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No need to consider abortion over pre-pregnancy test binge


No need to consider abortion over pre-pregnancy test binge, charity reassures women

Warnings that even one episode of binge drinking by a pregnant woman can cause lifelong damage to her baby are causing serious and unnecessary distress. The British Pregnancy Advisory Service(bpas)is now regularly seeing women so concerned they have harmed their baby before they knew they were pregnant they consider ending what would otherwise be a wanted pregnancy.

Most women reduce their alcohol intake when trying to conceive. However only half of pregnancies in this country are planned as contraception frequently lets women down,[1] and it may be several weeks before a woman suspects she is pregnant. Some of these pregnancies will end in abortion but, after an initial shock, other women may decide to continue the pregnancy.

Alcohol is enjoyed by many women of reproductive age and occasional binges– consuming six or more units (3 glasses of wine) in one sitting- are a fact of life. Inevitably this means significant numbers of women will have drunk fairly heavily before finding out they were pregnant. Warnings that even small quantities of alcohol can lead to birth defects, facial deformities and learning difficulties can cause deep anxiety among this group of women, who are increasingly seeking advice from bpas about whether to continue or end the pregnancy.

Drinking heavily throughout pregnancy is associated with Foetal Alcohol Syndrome (FAS), which causes developmental problems and deformities in the children of some alcoholic mothers.[2] But research suggests the risk of physical or neurological damage to babies from isolated episodes of binge drinking by their mothers in early pregnancy is minimal[3] A large-scale study of Danish women published in the British Journal of Obstetrics and Gynaecology (BJOG) in 2012 also found no evidence that episodic binge drinking in early pregnancy impacted upon a child’s cognitive abilities at the age of 5.[4]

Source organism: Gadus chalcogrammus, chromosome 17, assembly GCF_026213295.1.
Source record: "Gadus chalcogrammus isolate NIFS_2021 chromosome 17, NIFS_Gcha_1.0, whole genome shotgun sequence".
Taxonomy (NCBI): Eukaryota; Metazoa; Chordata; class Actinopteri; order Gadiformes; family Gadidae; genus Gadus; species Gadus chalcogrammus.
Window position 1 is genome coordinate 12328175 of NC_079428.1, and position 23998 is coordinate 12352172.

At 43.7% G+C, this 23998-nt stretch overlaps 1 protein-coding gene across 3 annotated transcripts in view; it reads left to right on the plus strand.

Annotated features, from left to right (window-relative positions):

It is recommended that women follow NICE guidance and if possible avoid drinking alcohol in the first 3 months of pregnancy as it may increase the risk of miscarriage, and if they want to drink for the remainder of their pregnancy to stick to 1-2 UK units (a glass of wine), once or twice a week.

Ann Furedi, chief executive of the British Pregnancy Advisory Service, said:

"bpas supports women’s reproductive choices and provides safe, legal abortion care to women with unwanted pregnancies. It concerns us greatly when women with wanted pregnancies are driven to consider abortion because they needlessly fear their behaviour has damaged their baby.

"Women should be reassured that the odd night of heavy drinking before they found out they were pregnant is extremely unlikely to have caused their baby harm. Pregnant women don’t need scare stories but impartial, evidence-based information, and they should be trusted to make the choices that are right for them."

For more information please contact press@bpas.org or 0207 061 3377/07788 725185


bpas is a charity which provides reproductive healthcare services including pregnancy counselling, abortion care, miscarriage management and contraception from more than 40 centres across the UK. It supports and advocates for reproductive choice.

[1] bpas, Women trying hard to avoid unwanted pregnancy, research shows, 2014

[2] BMA, Fetal alcohol spectrum disorders: A guide for healthcare professionals, 2007

[3] JECH, Systematic review of the fetal effects of prenatal binge-drinking, 2007

[4] BJOG, The effect of alcohol binge drinking in early pregnancy on general intelligence in children, 2012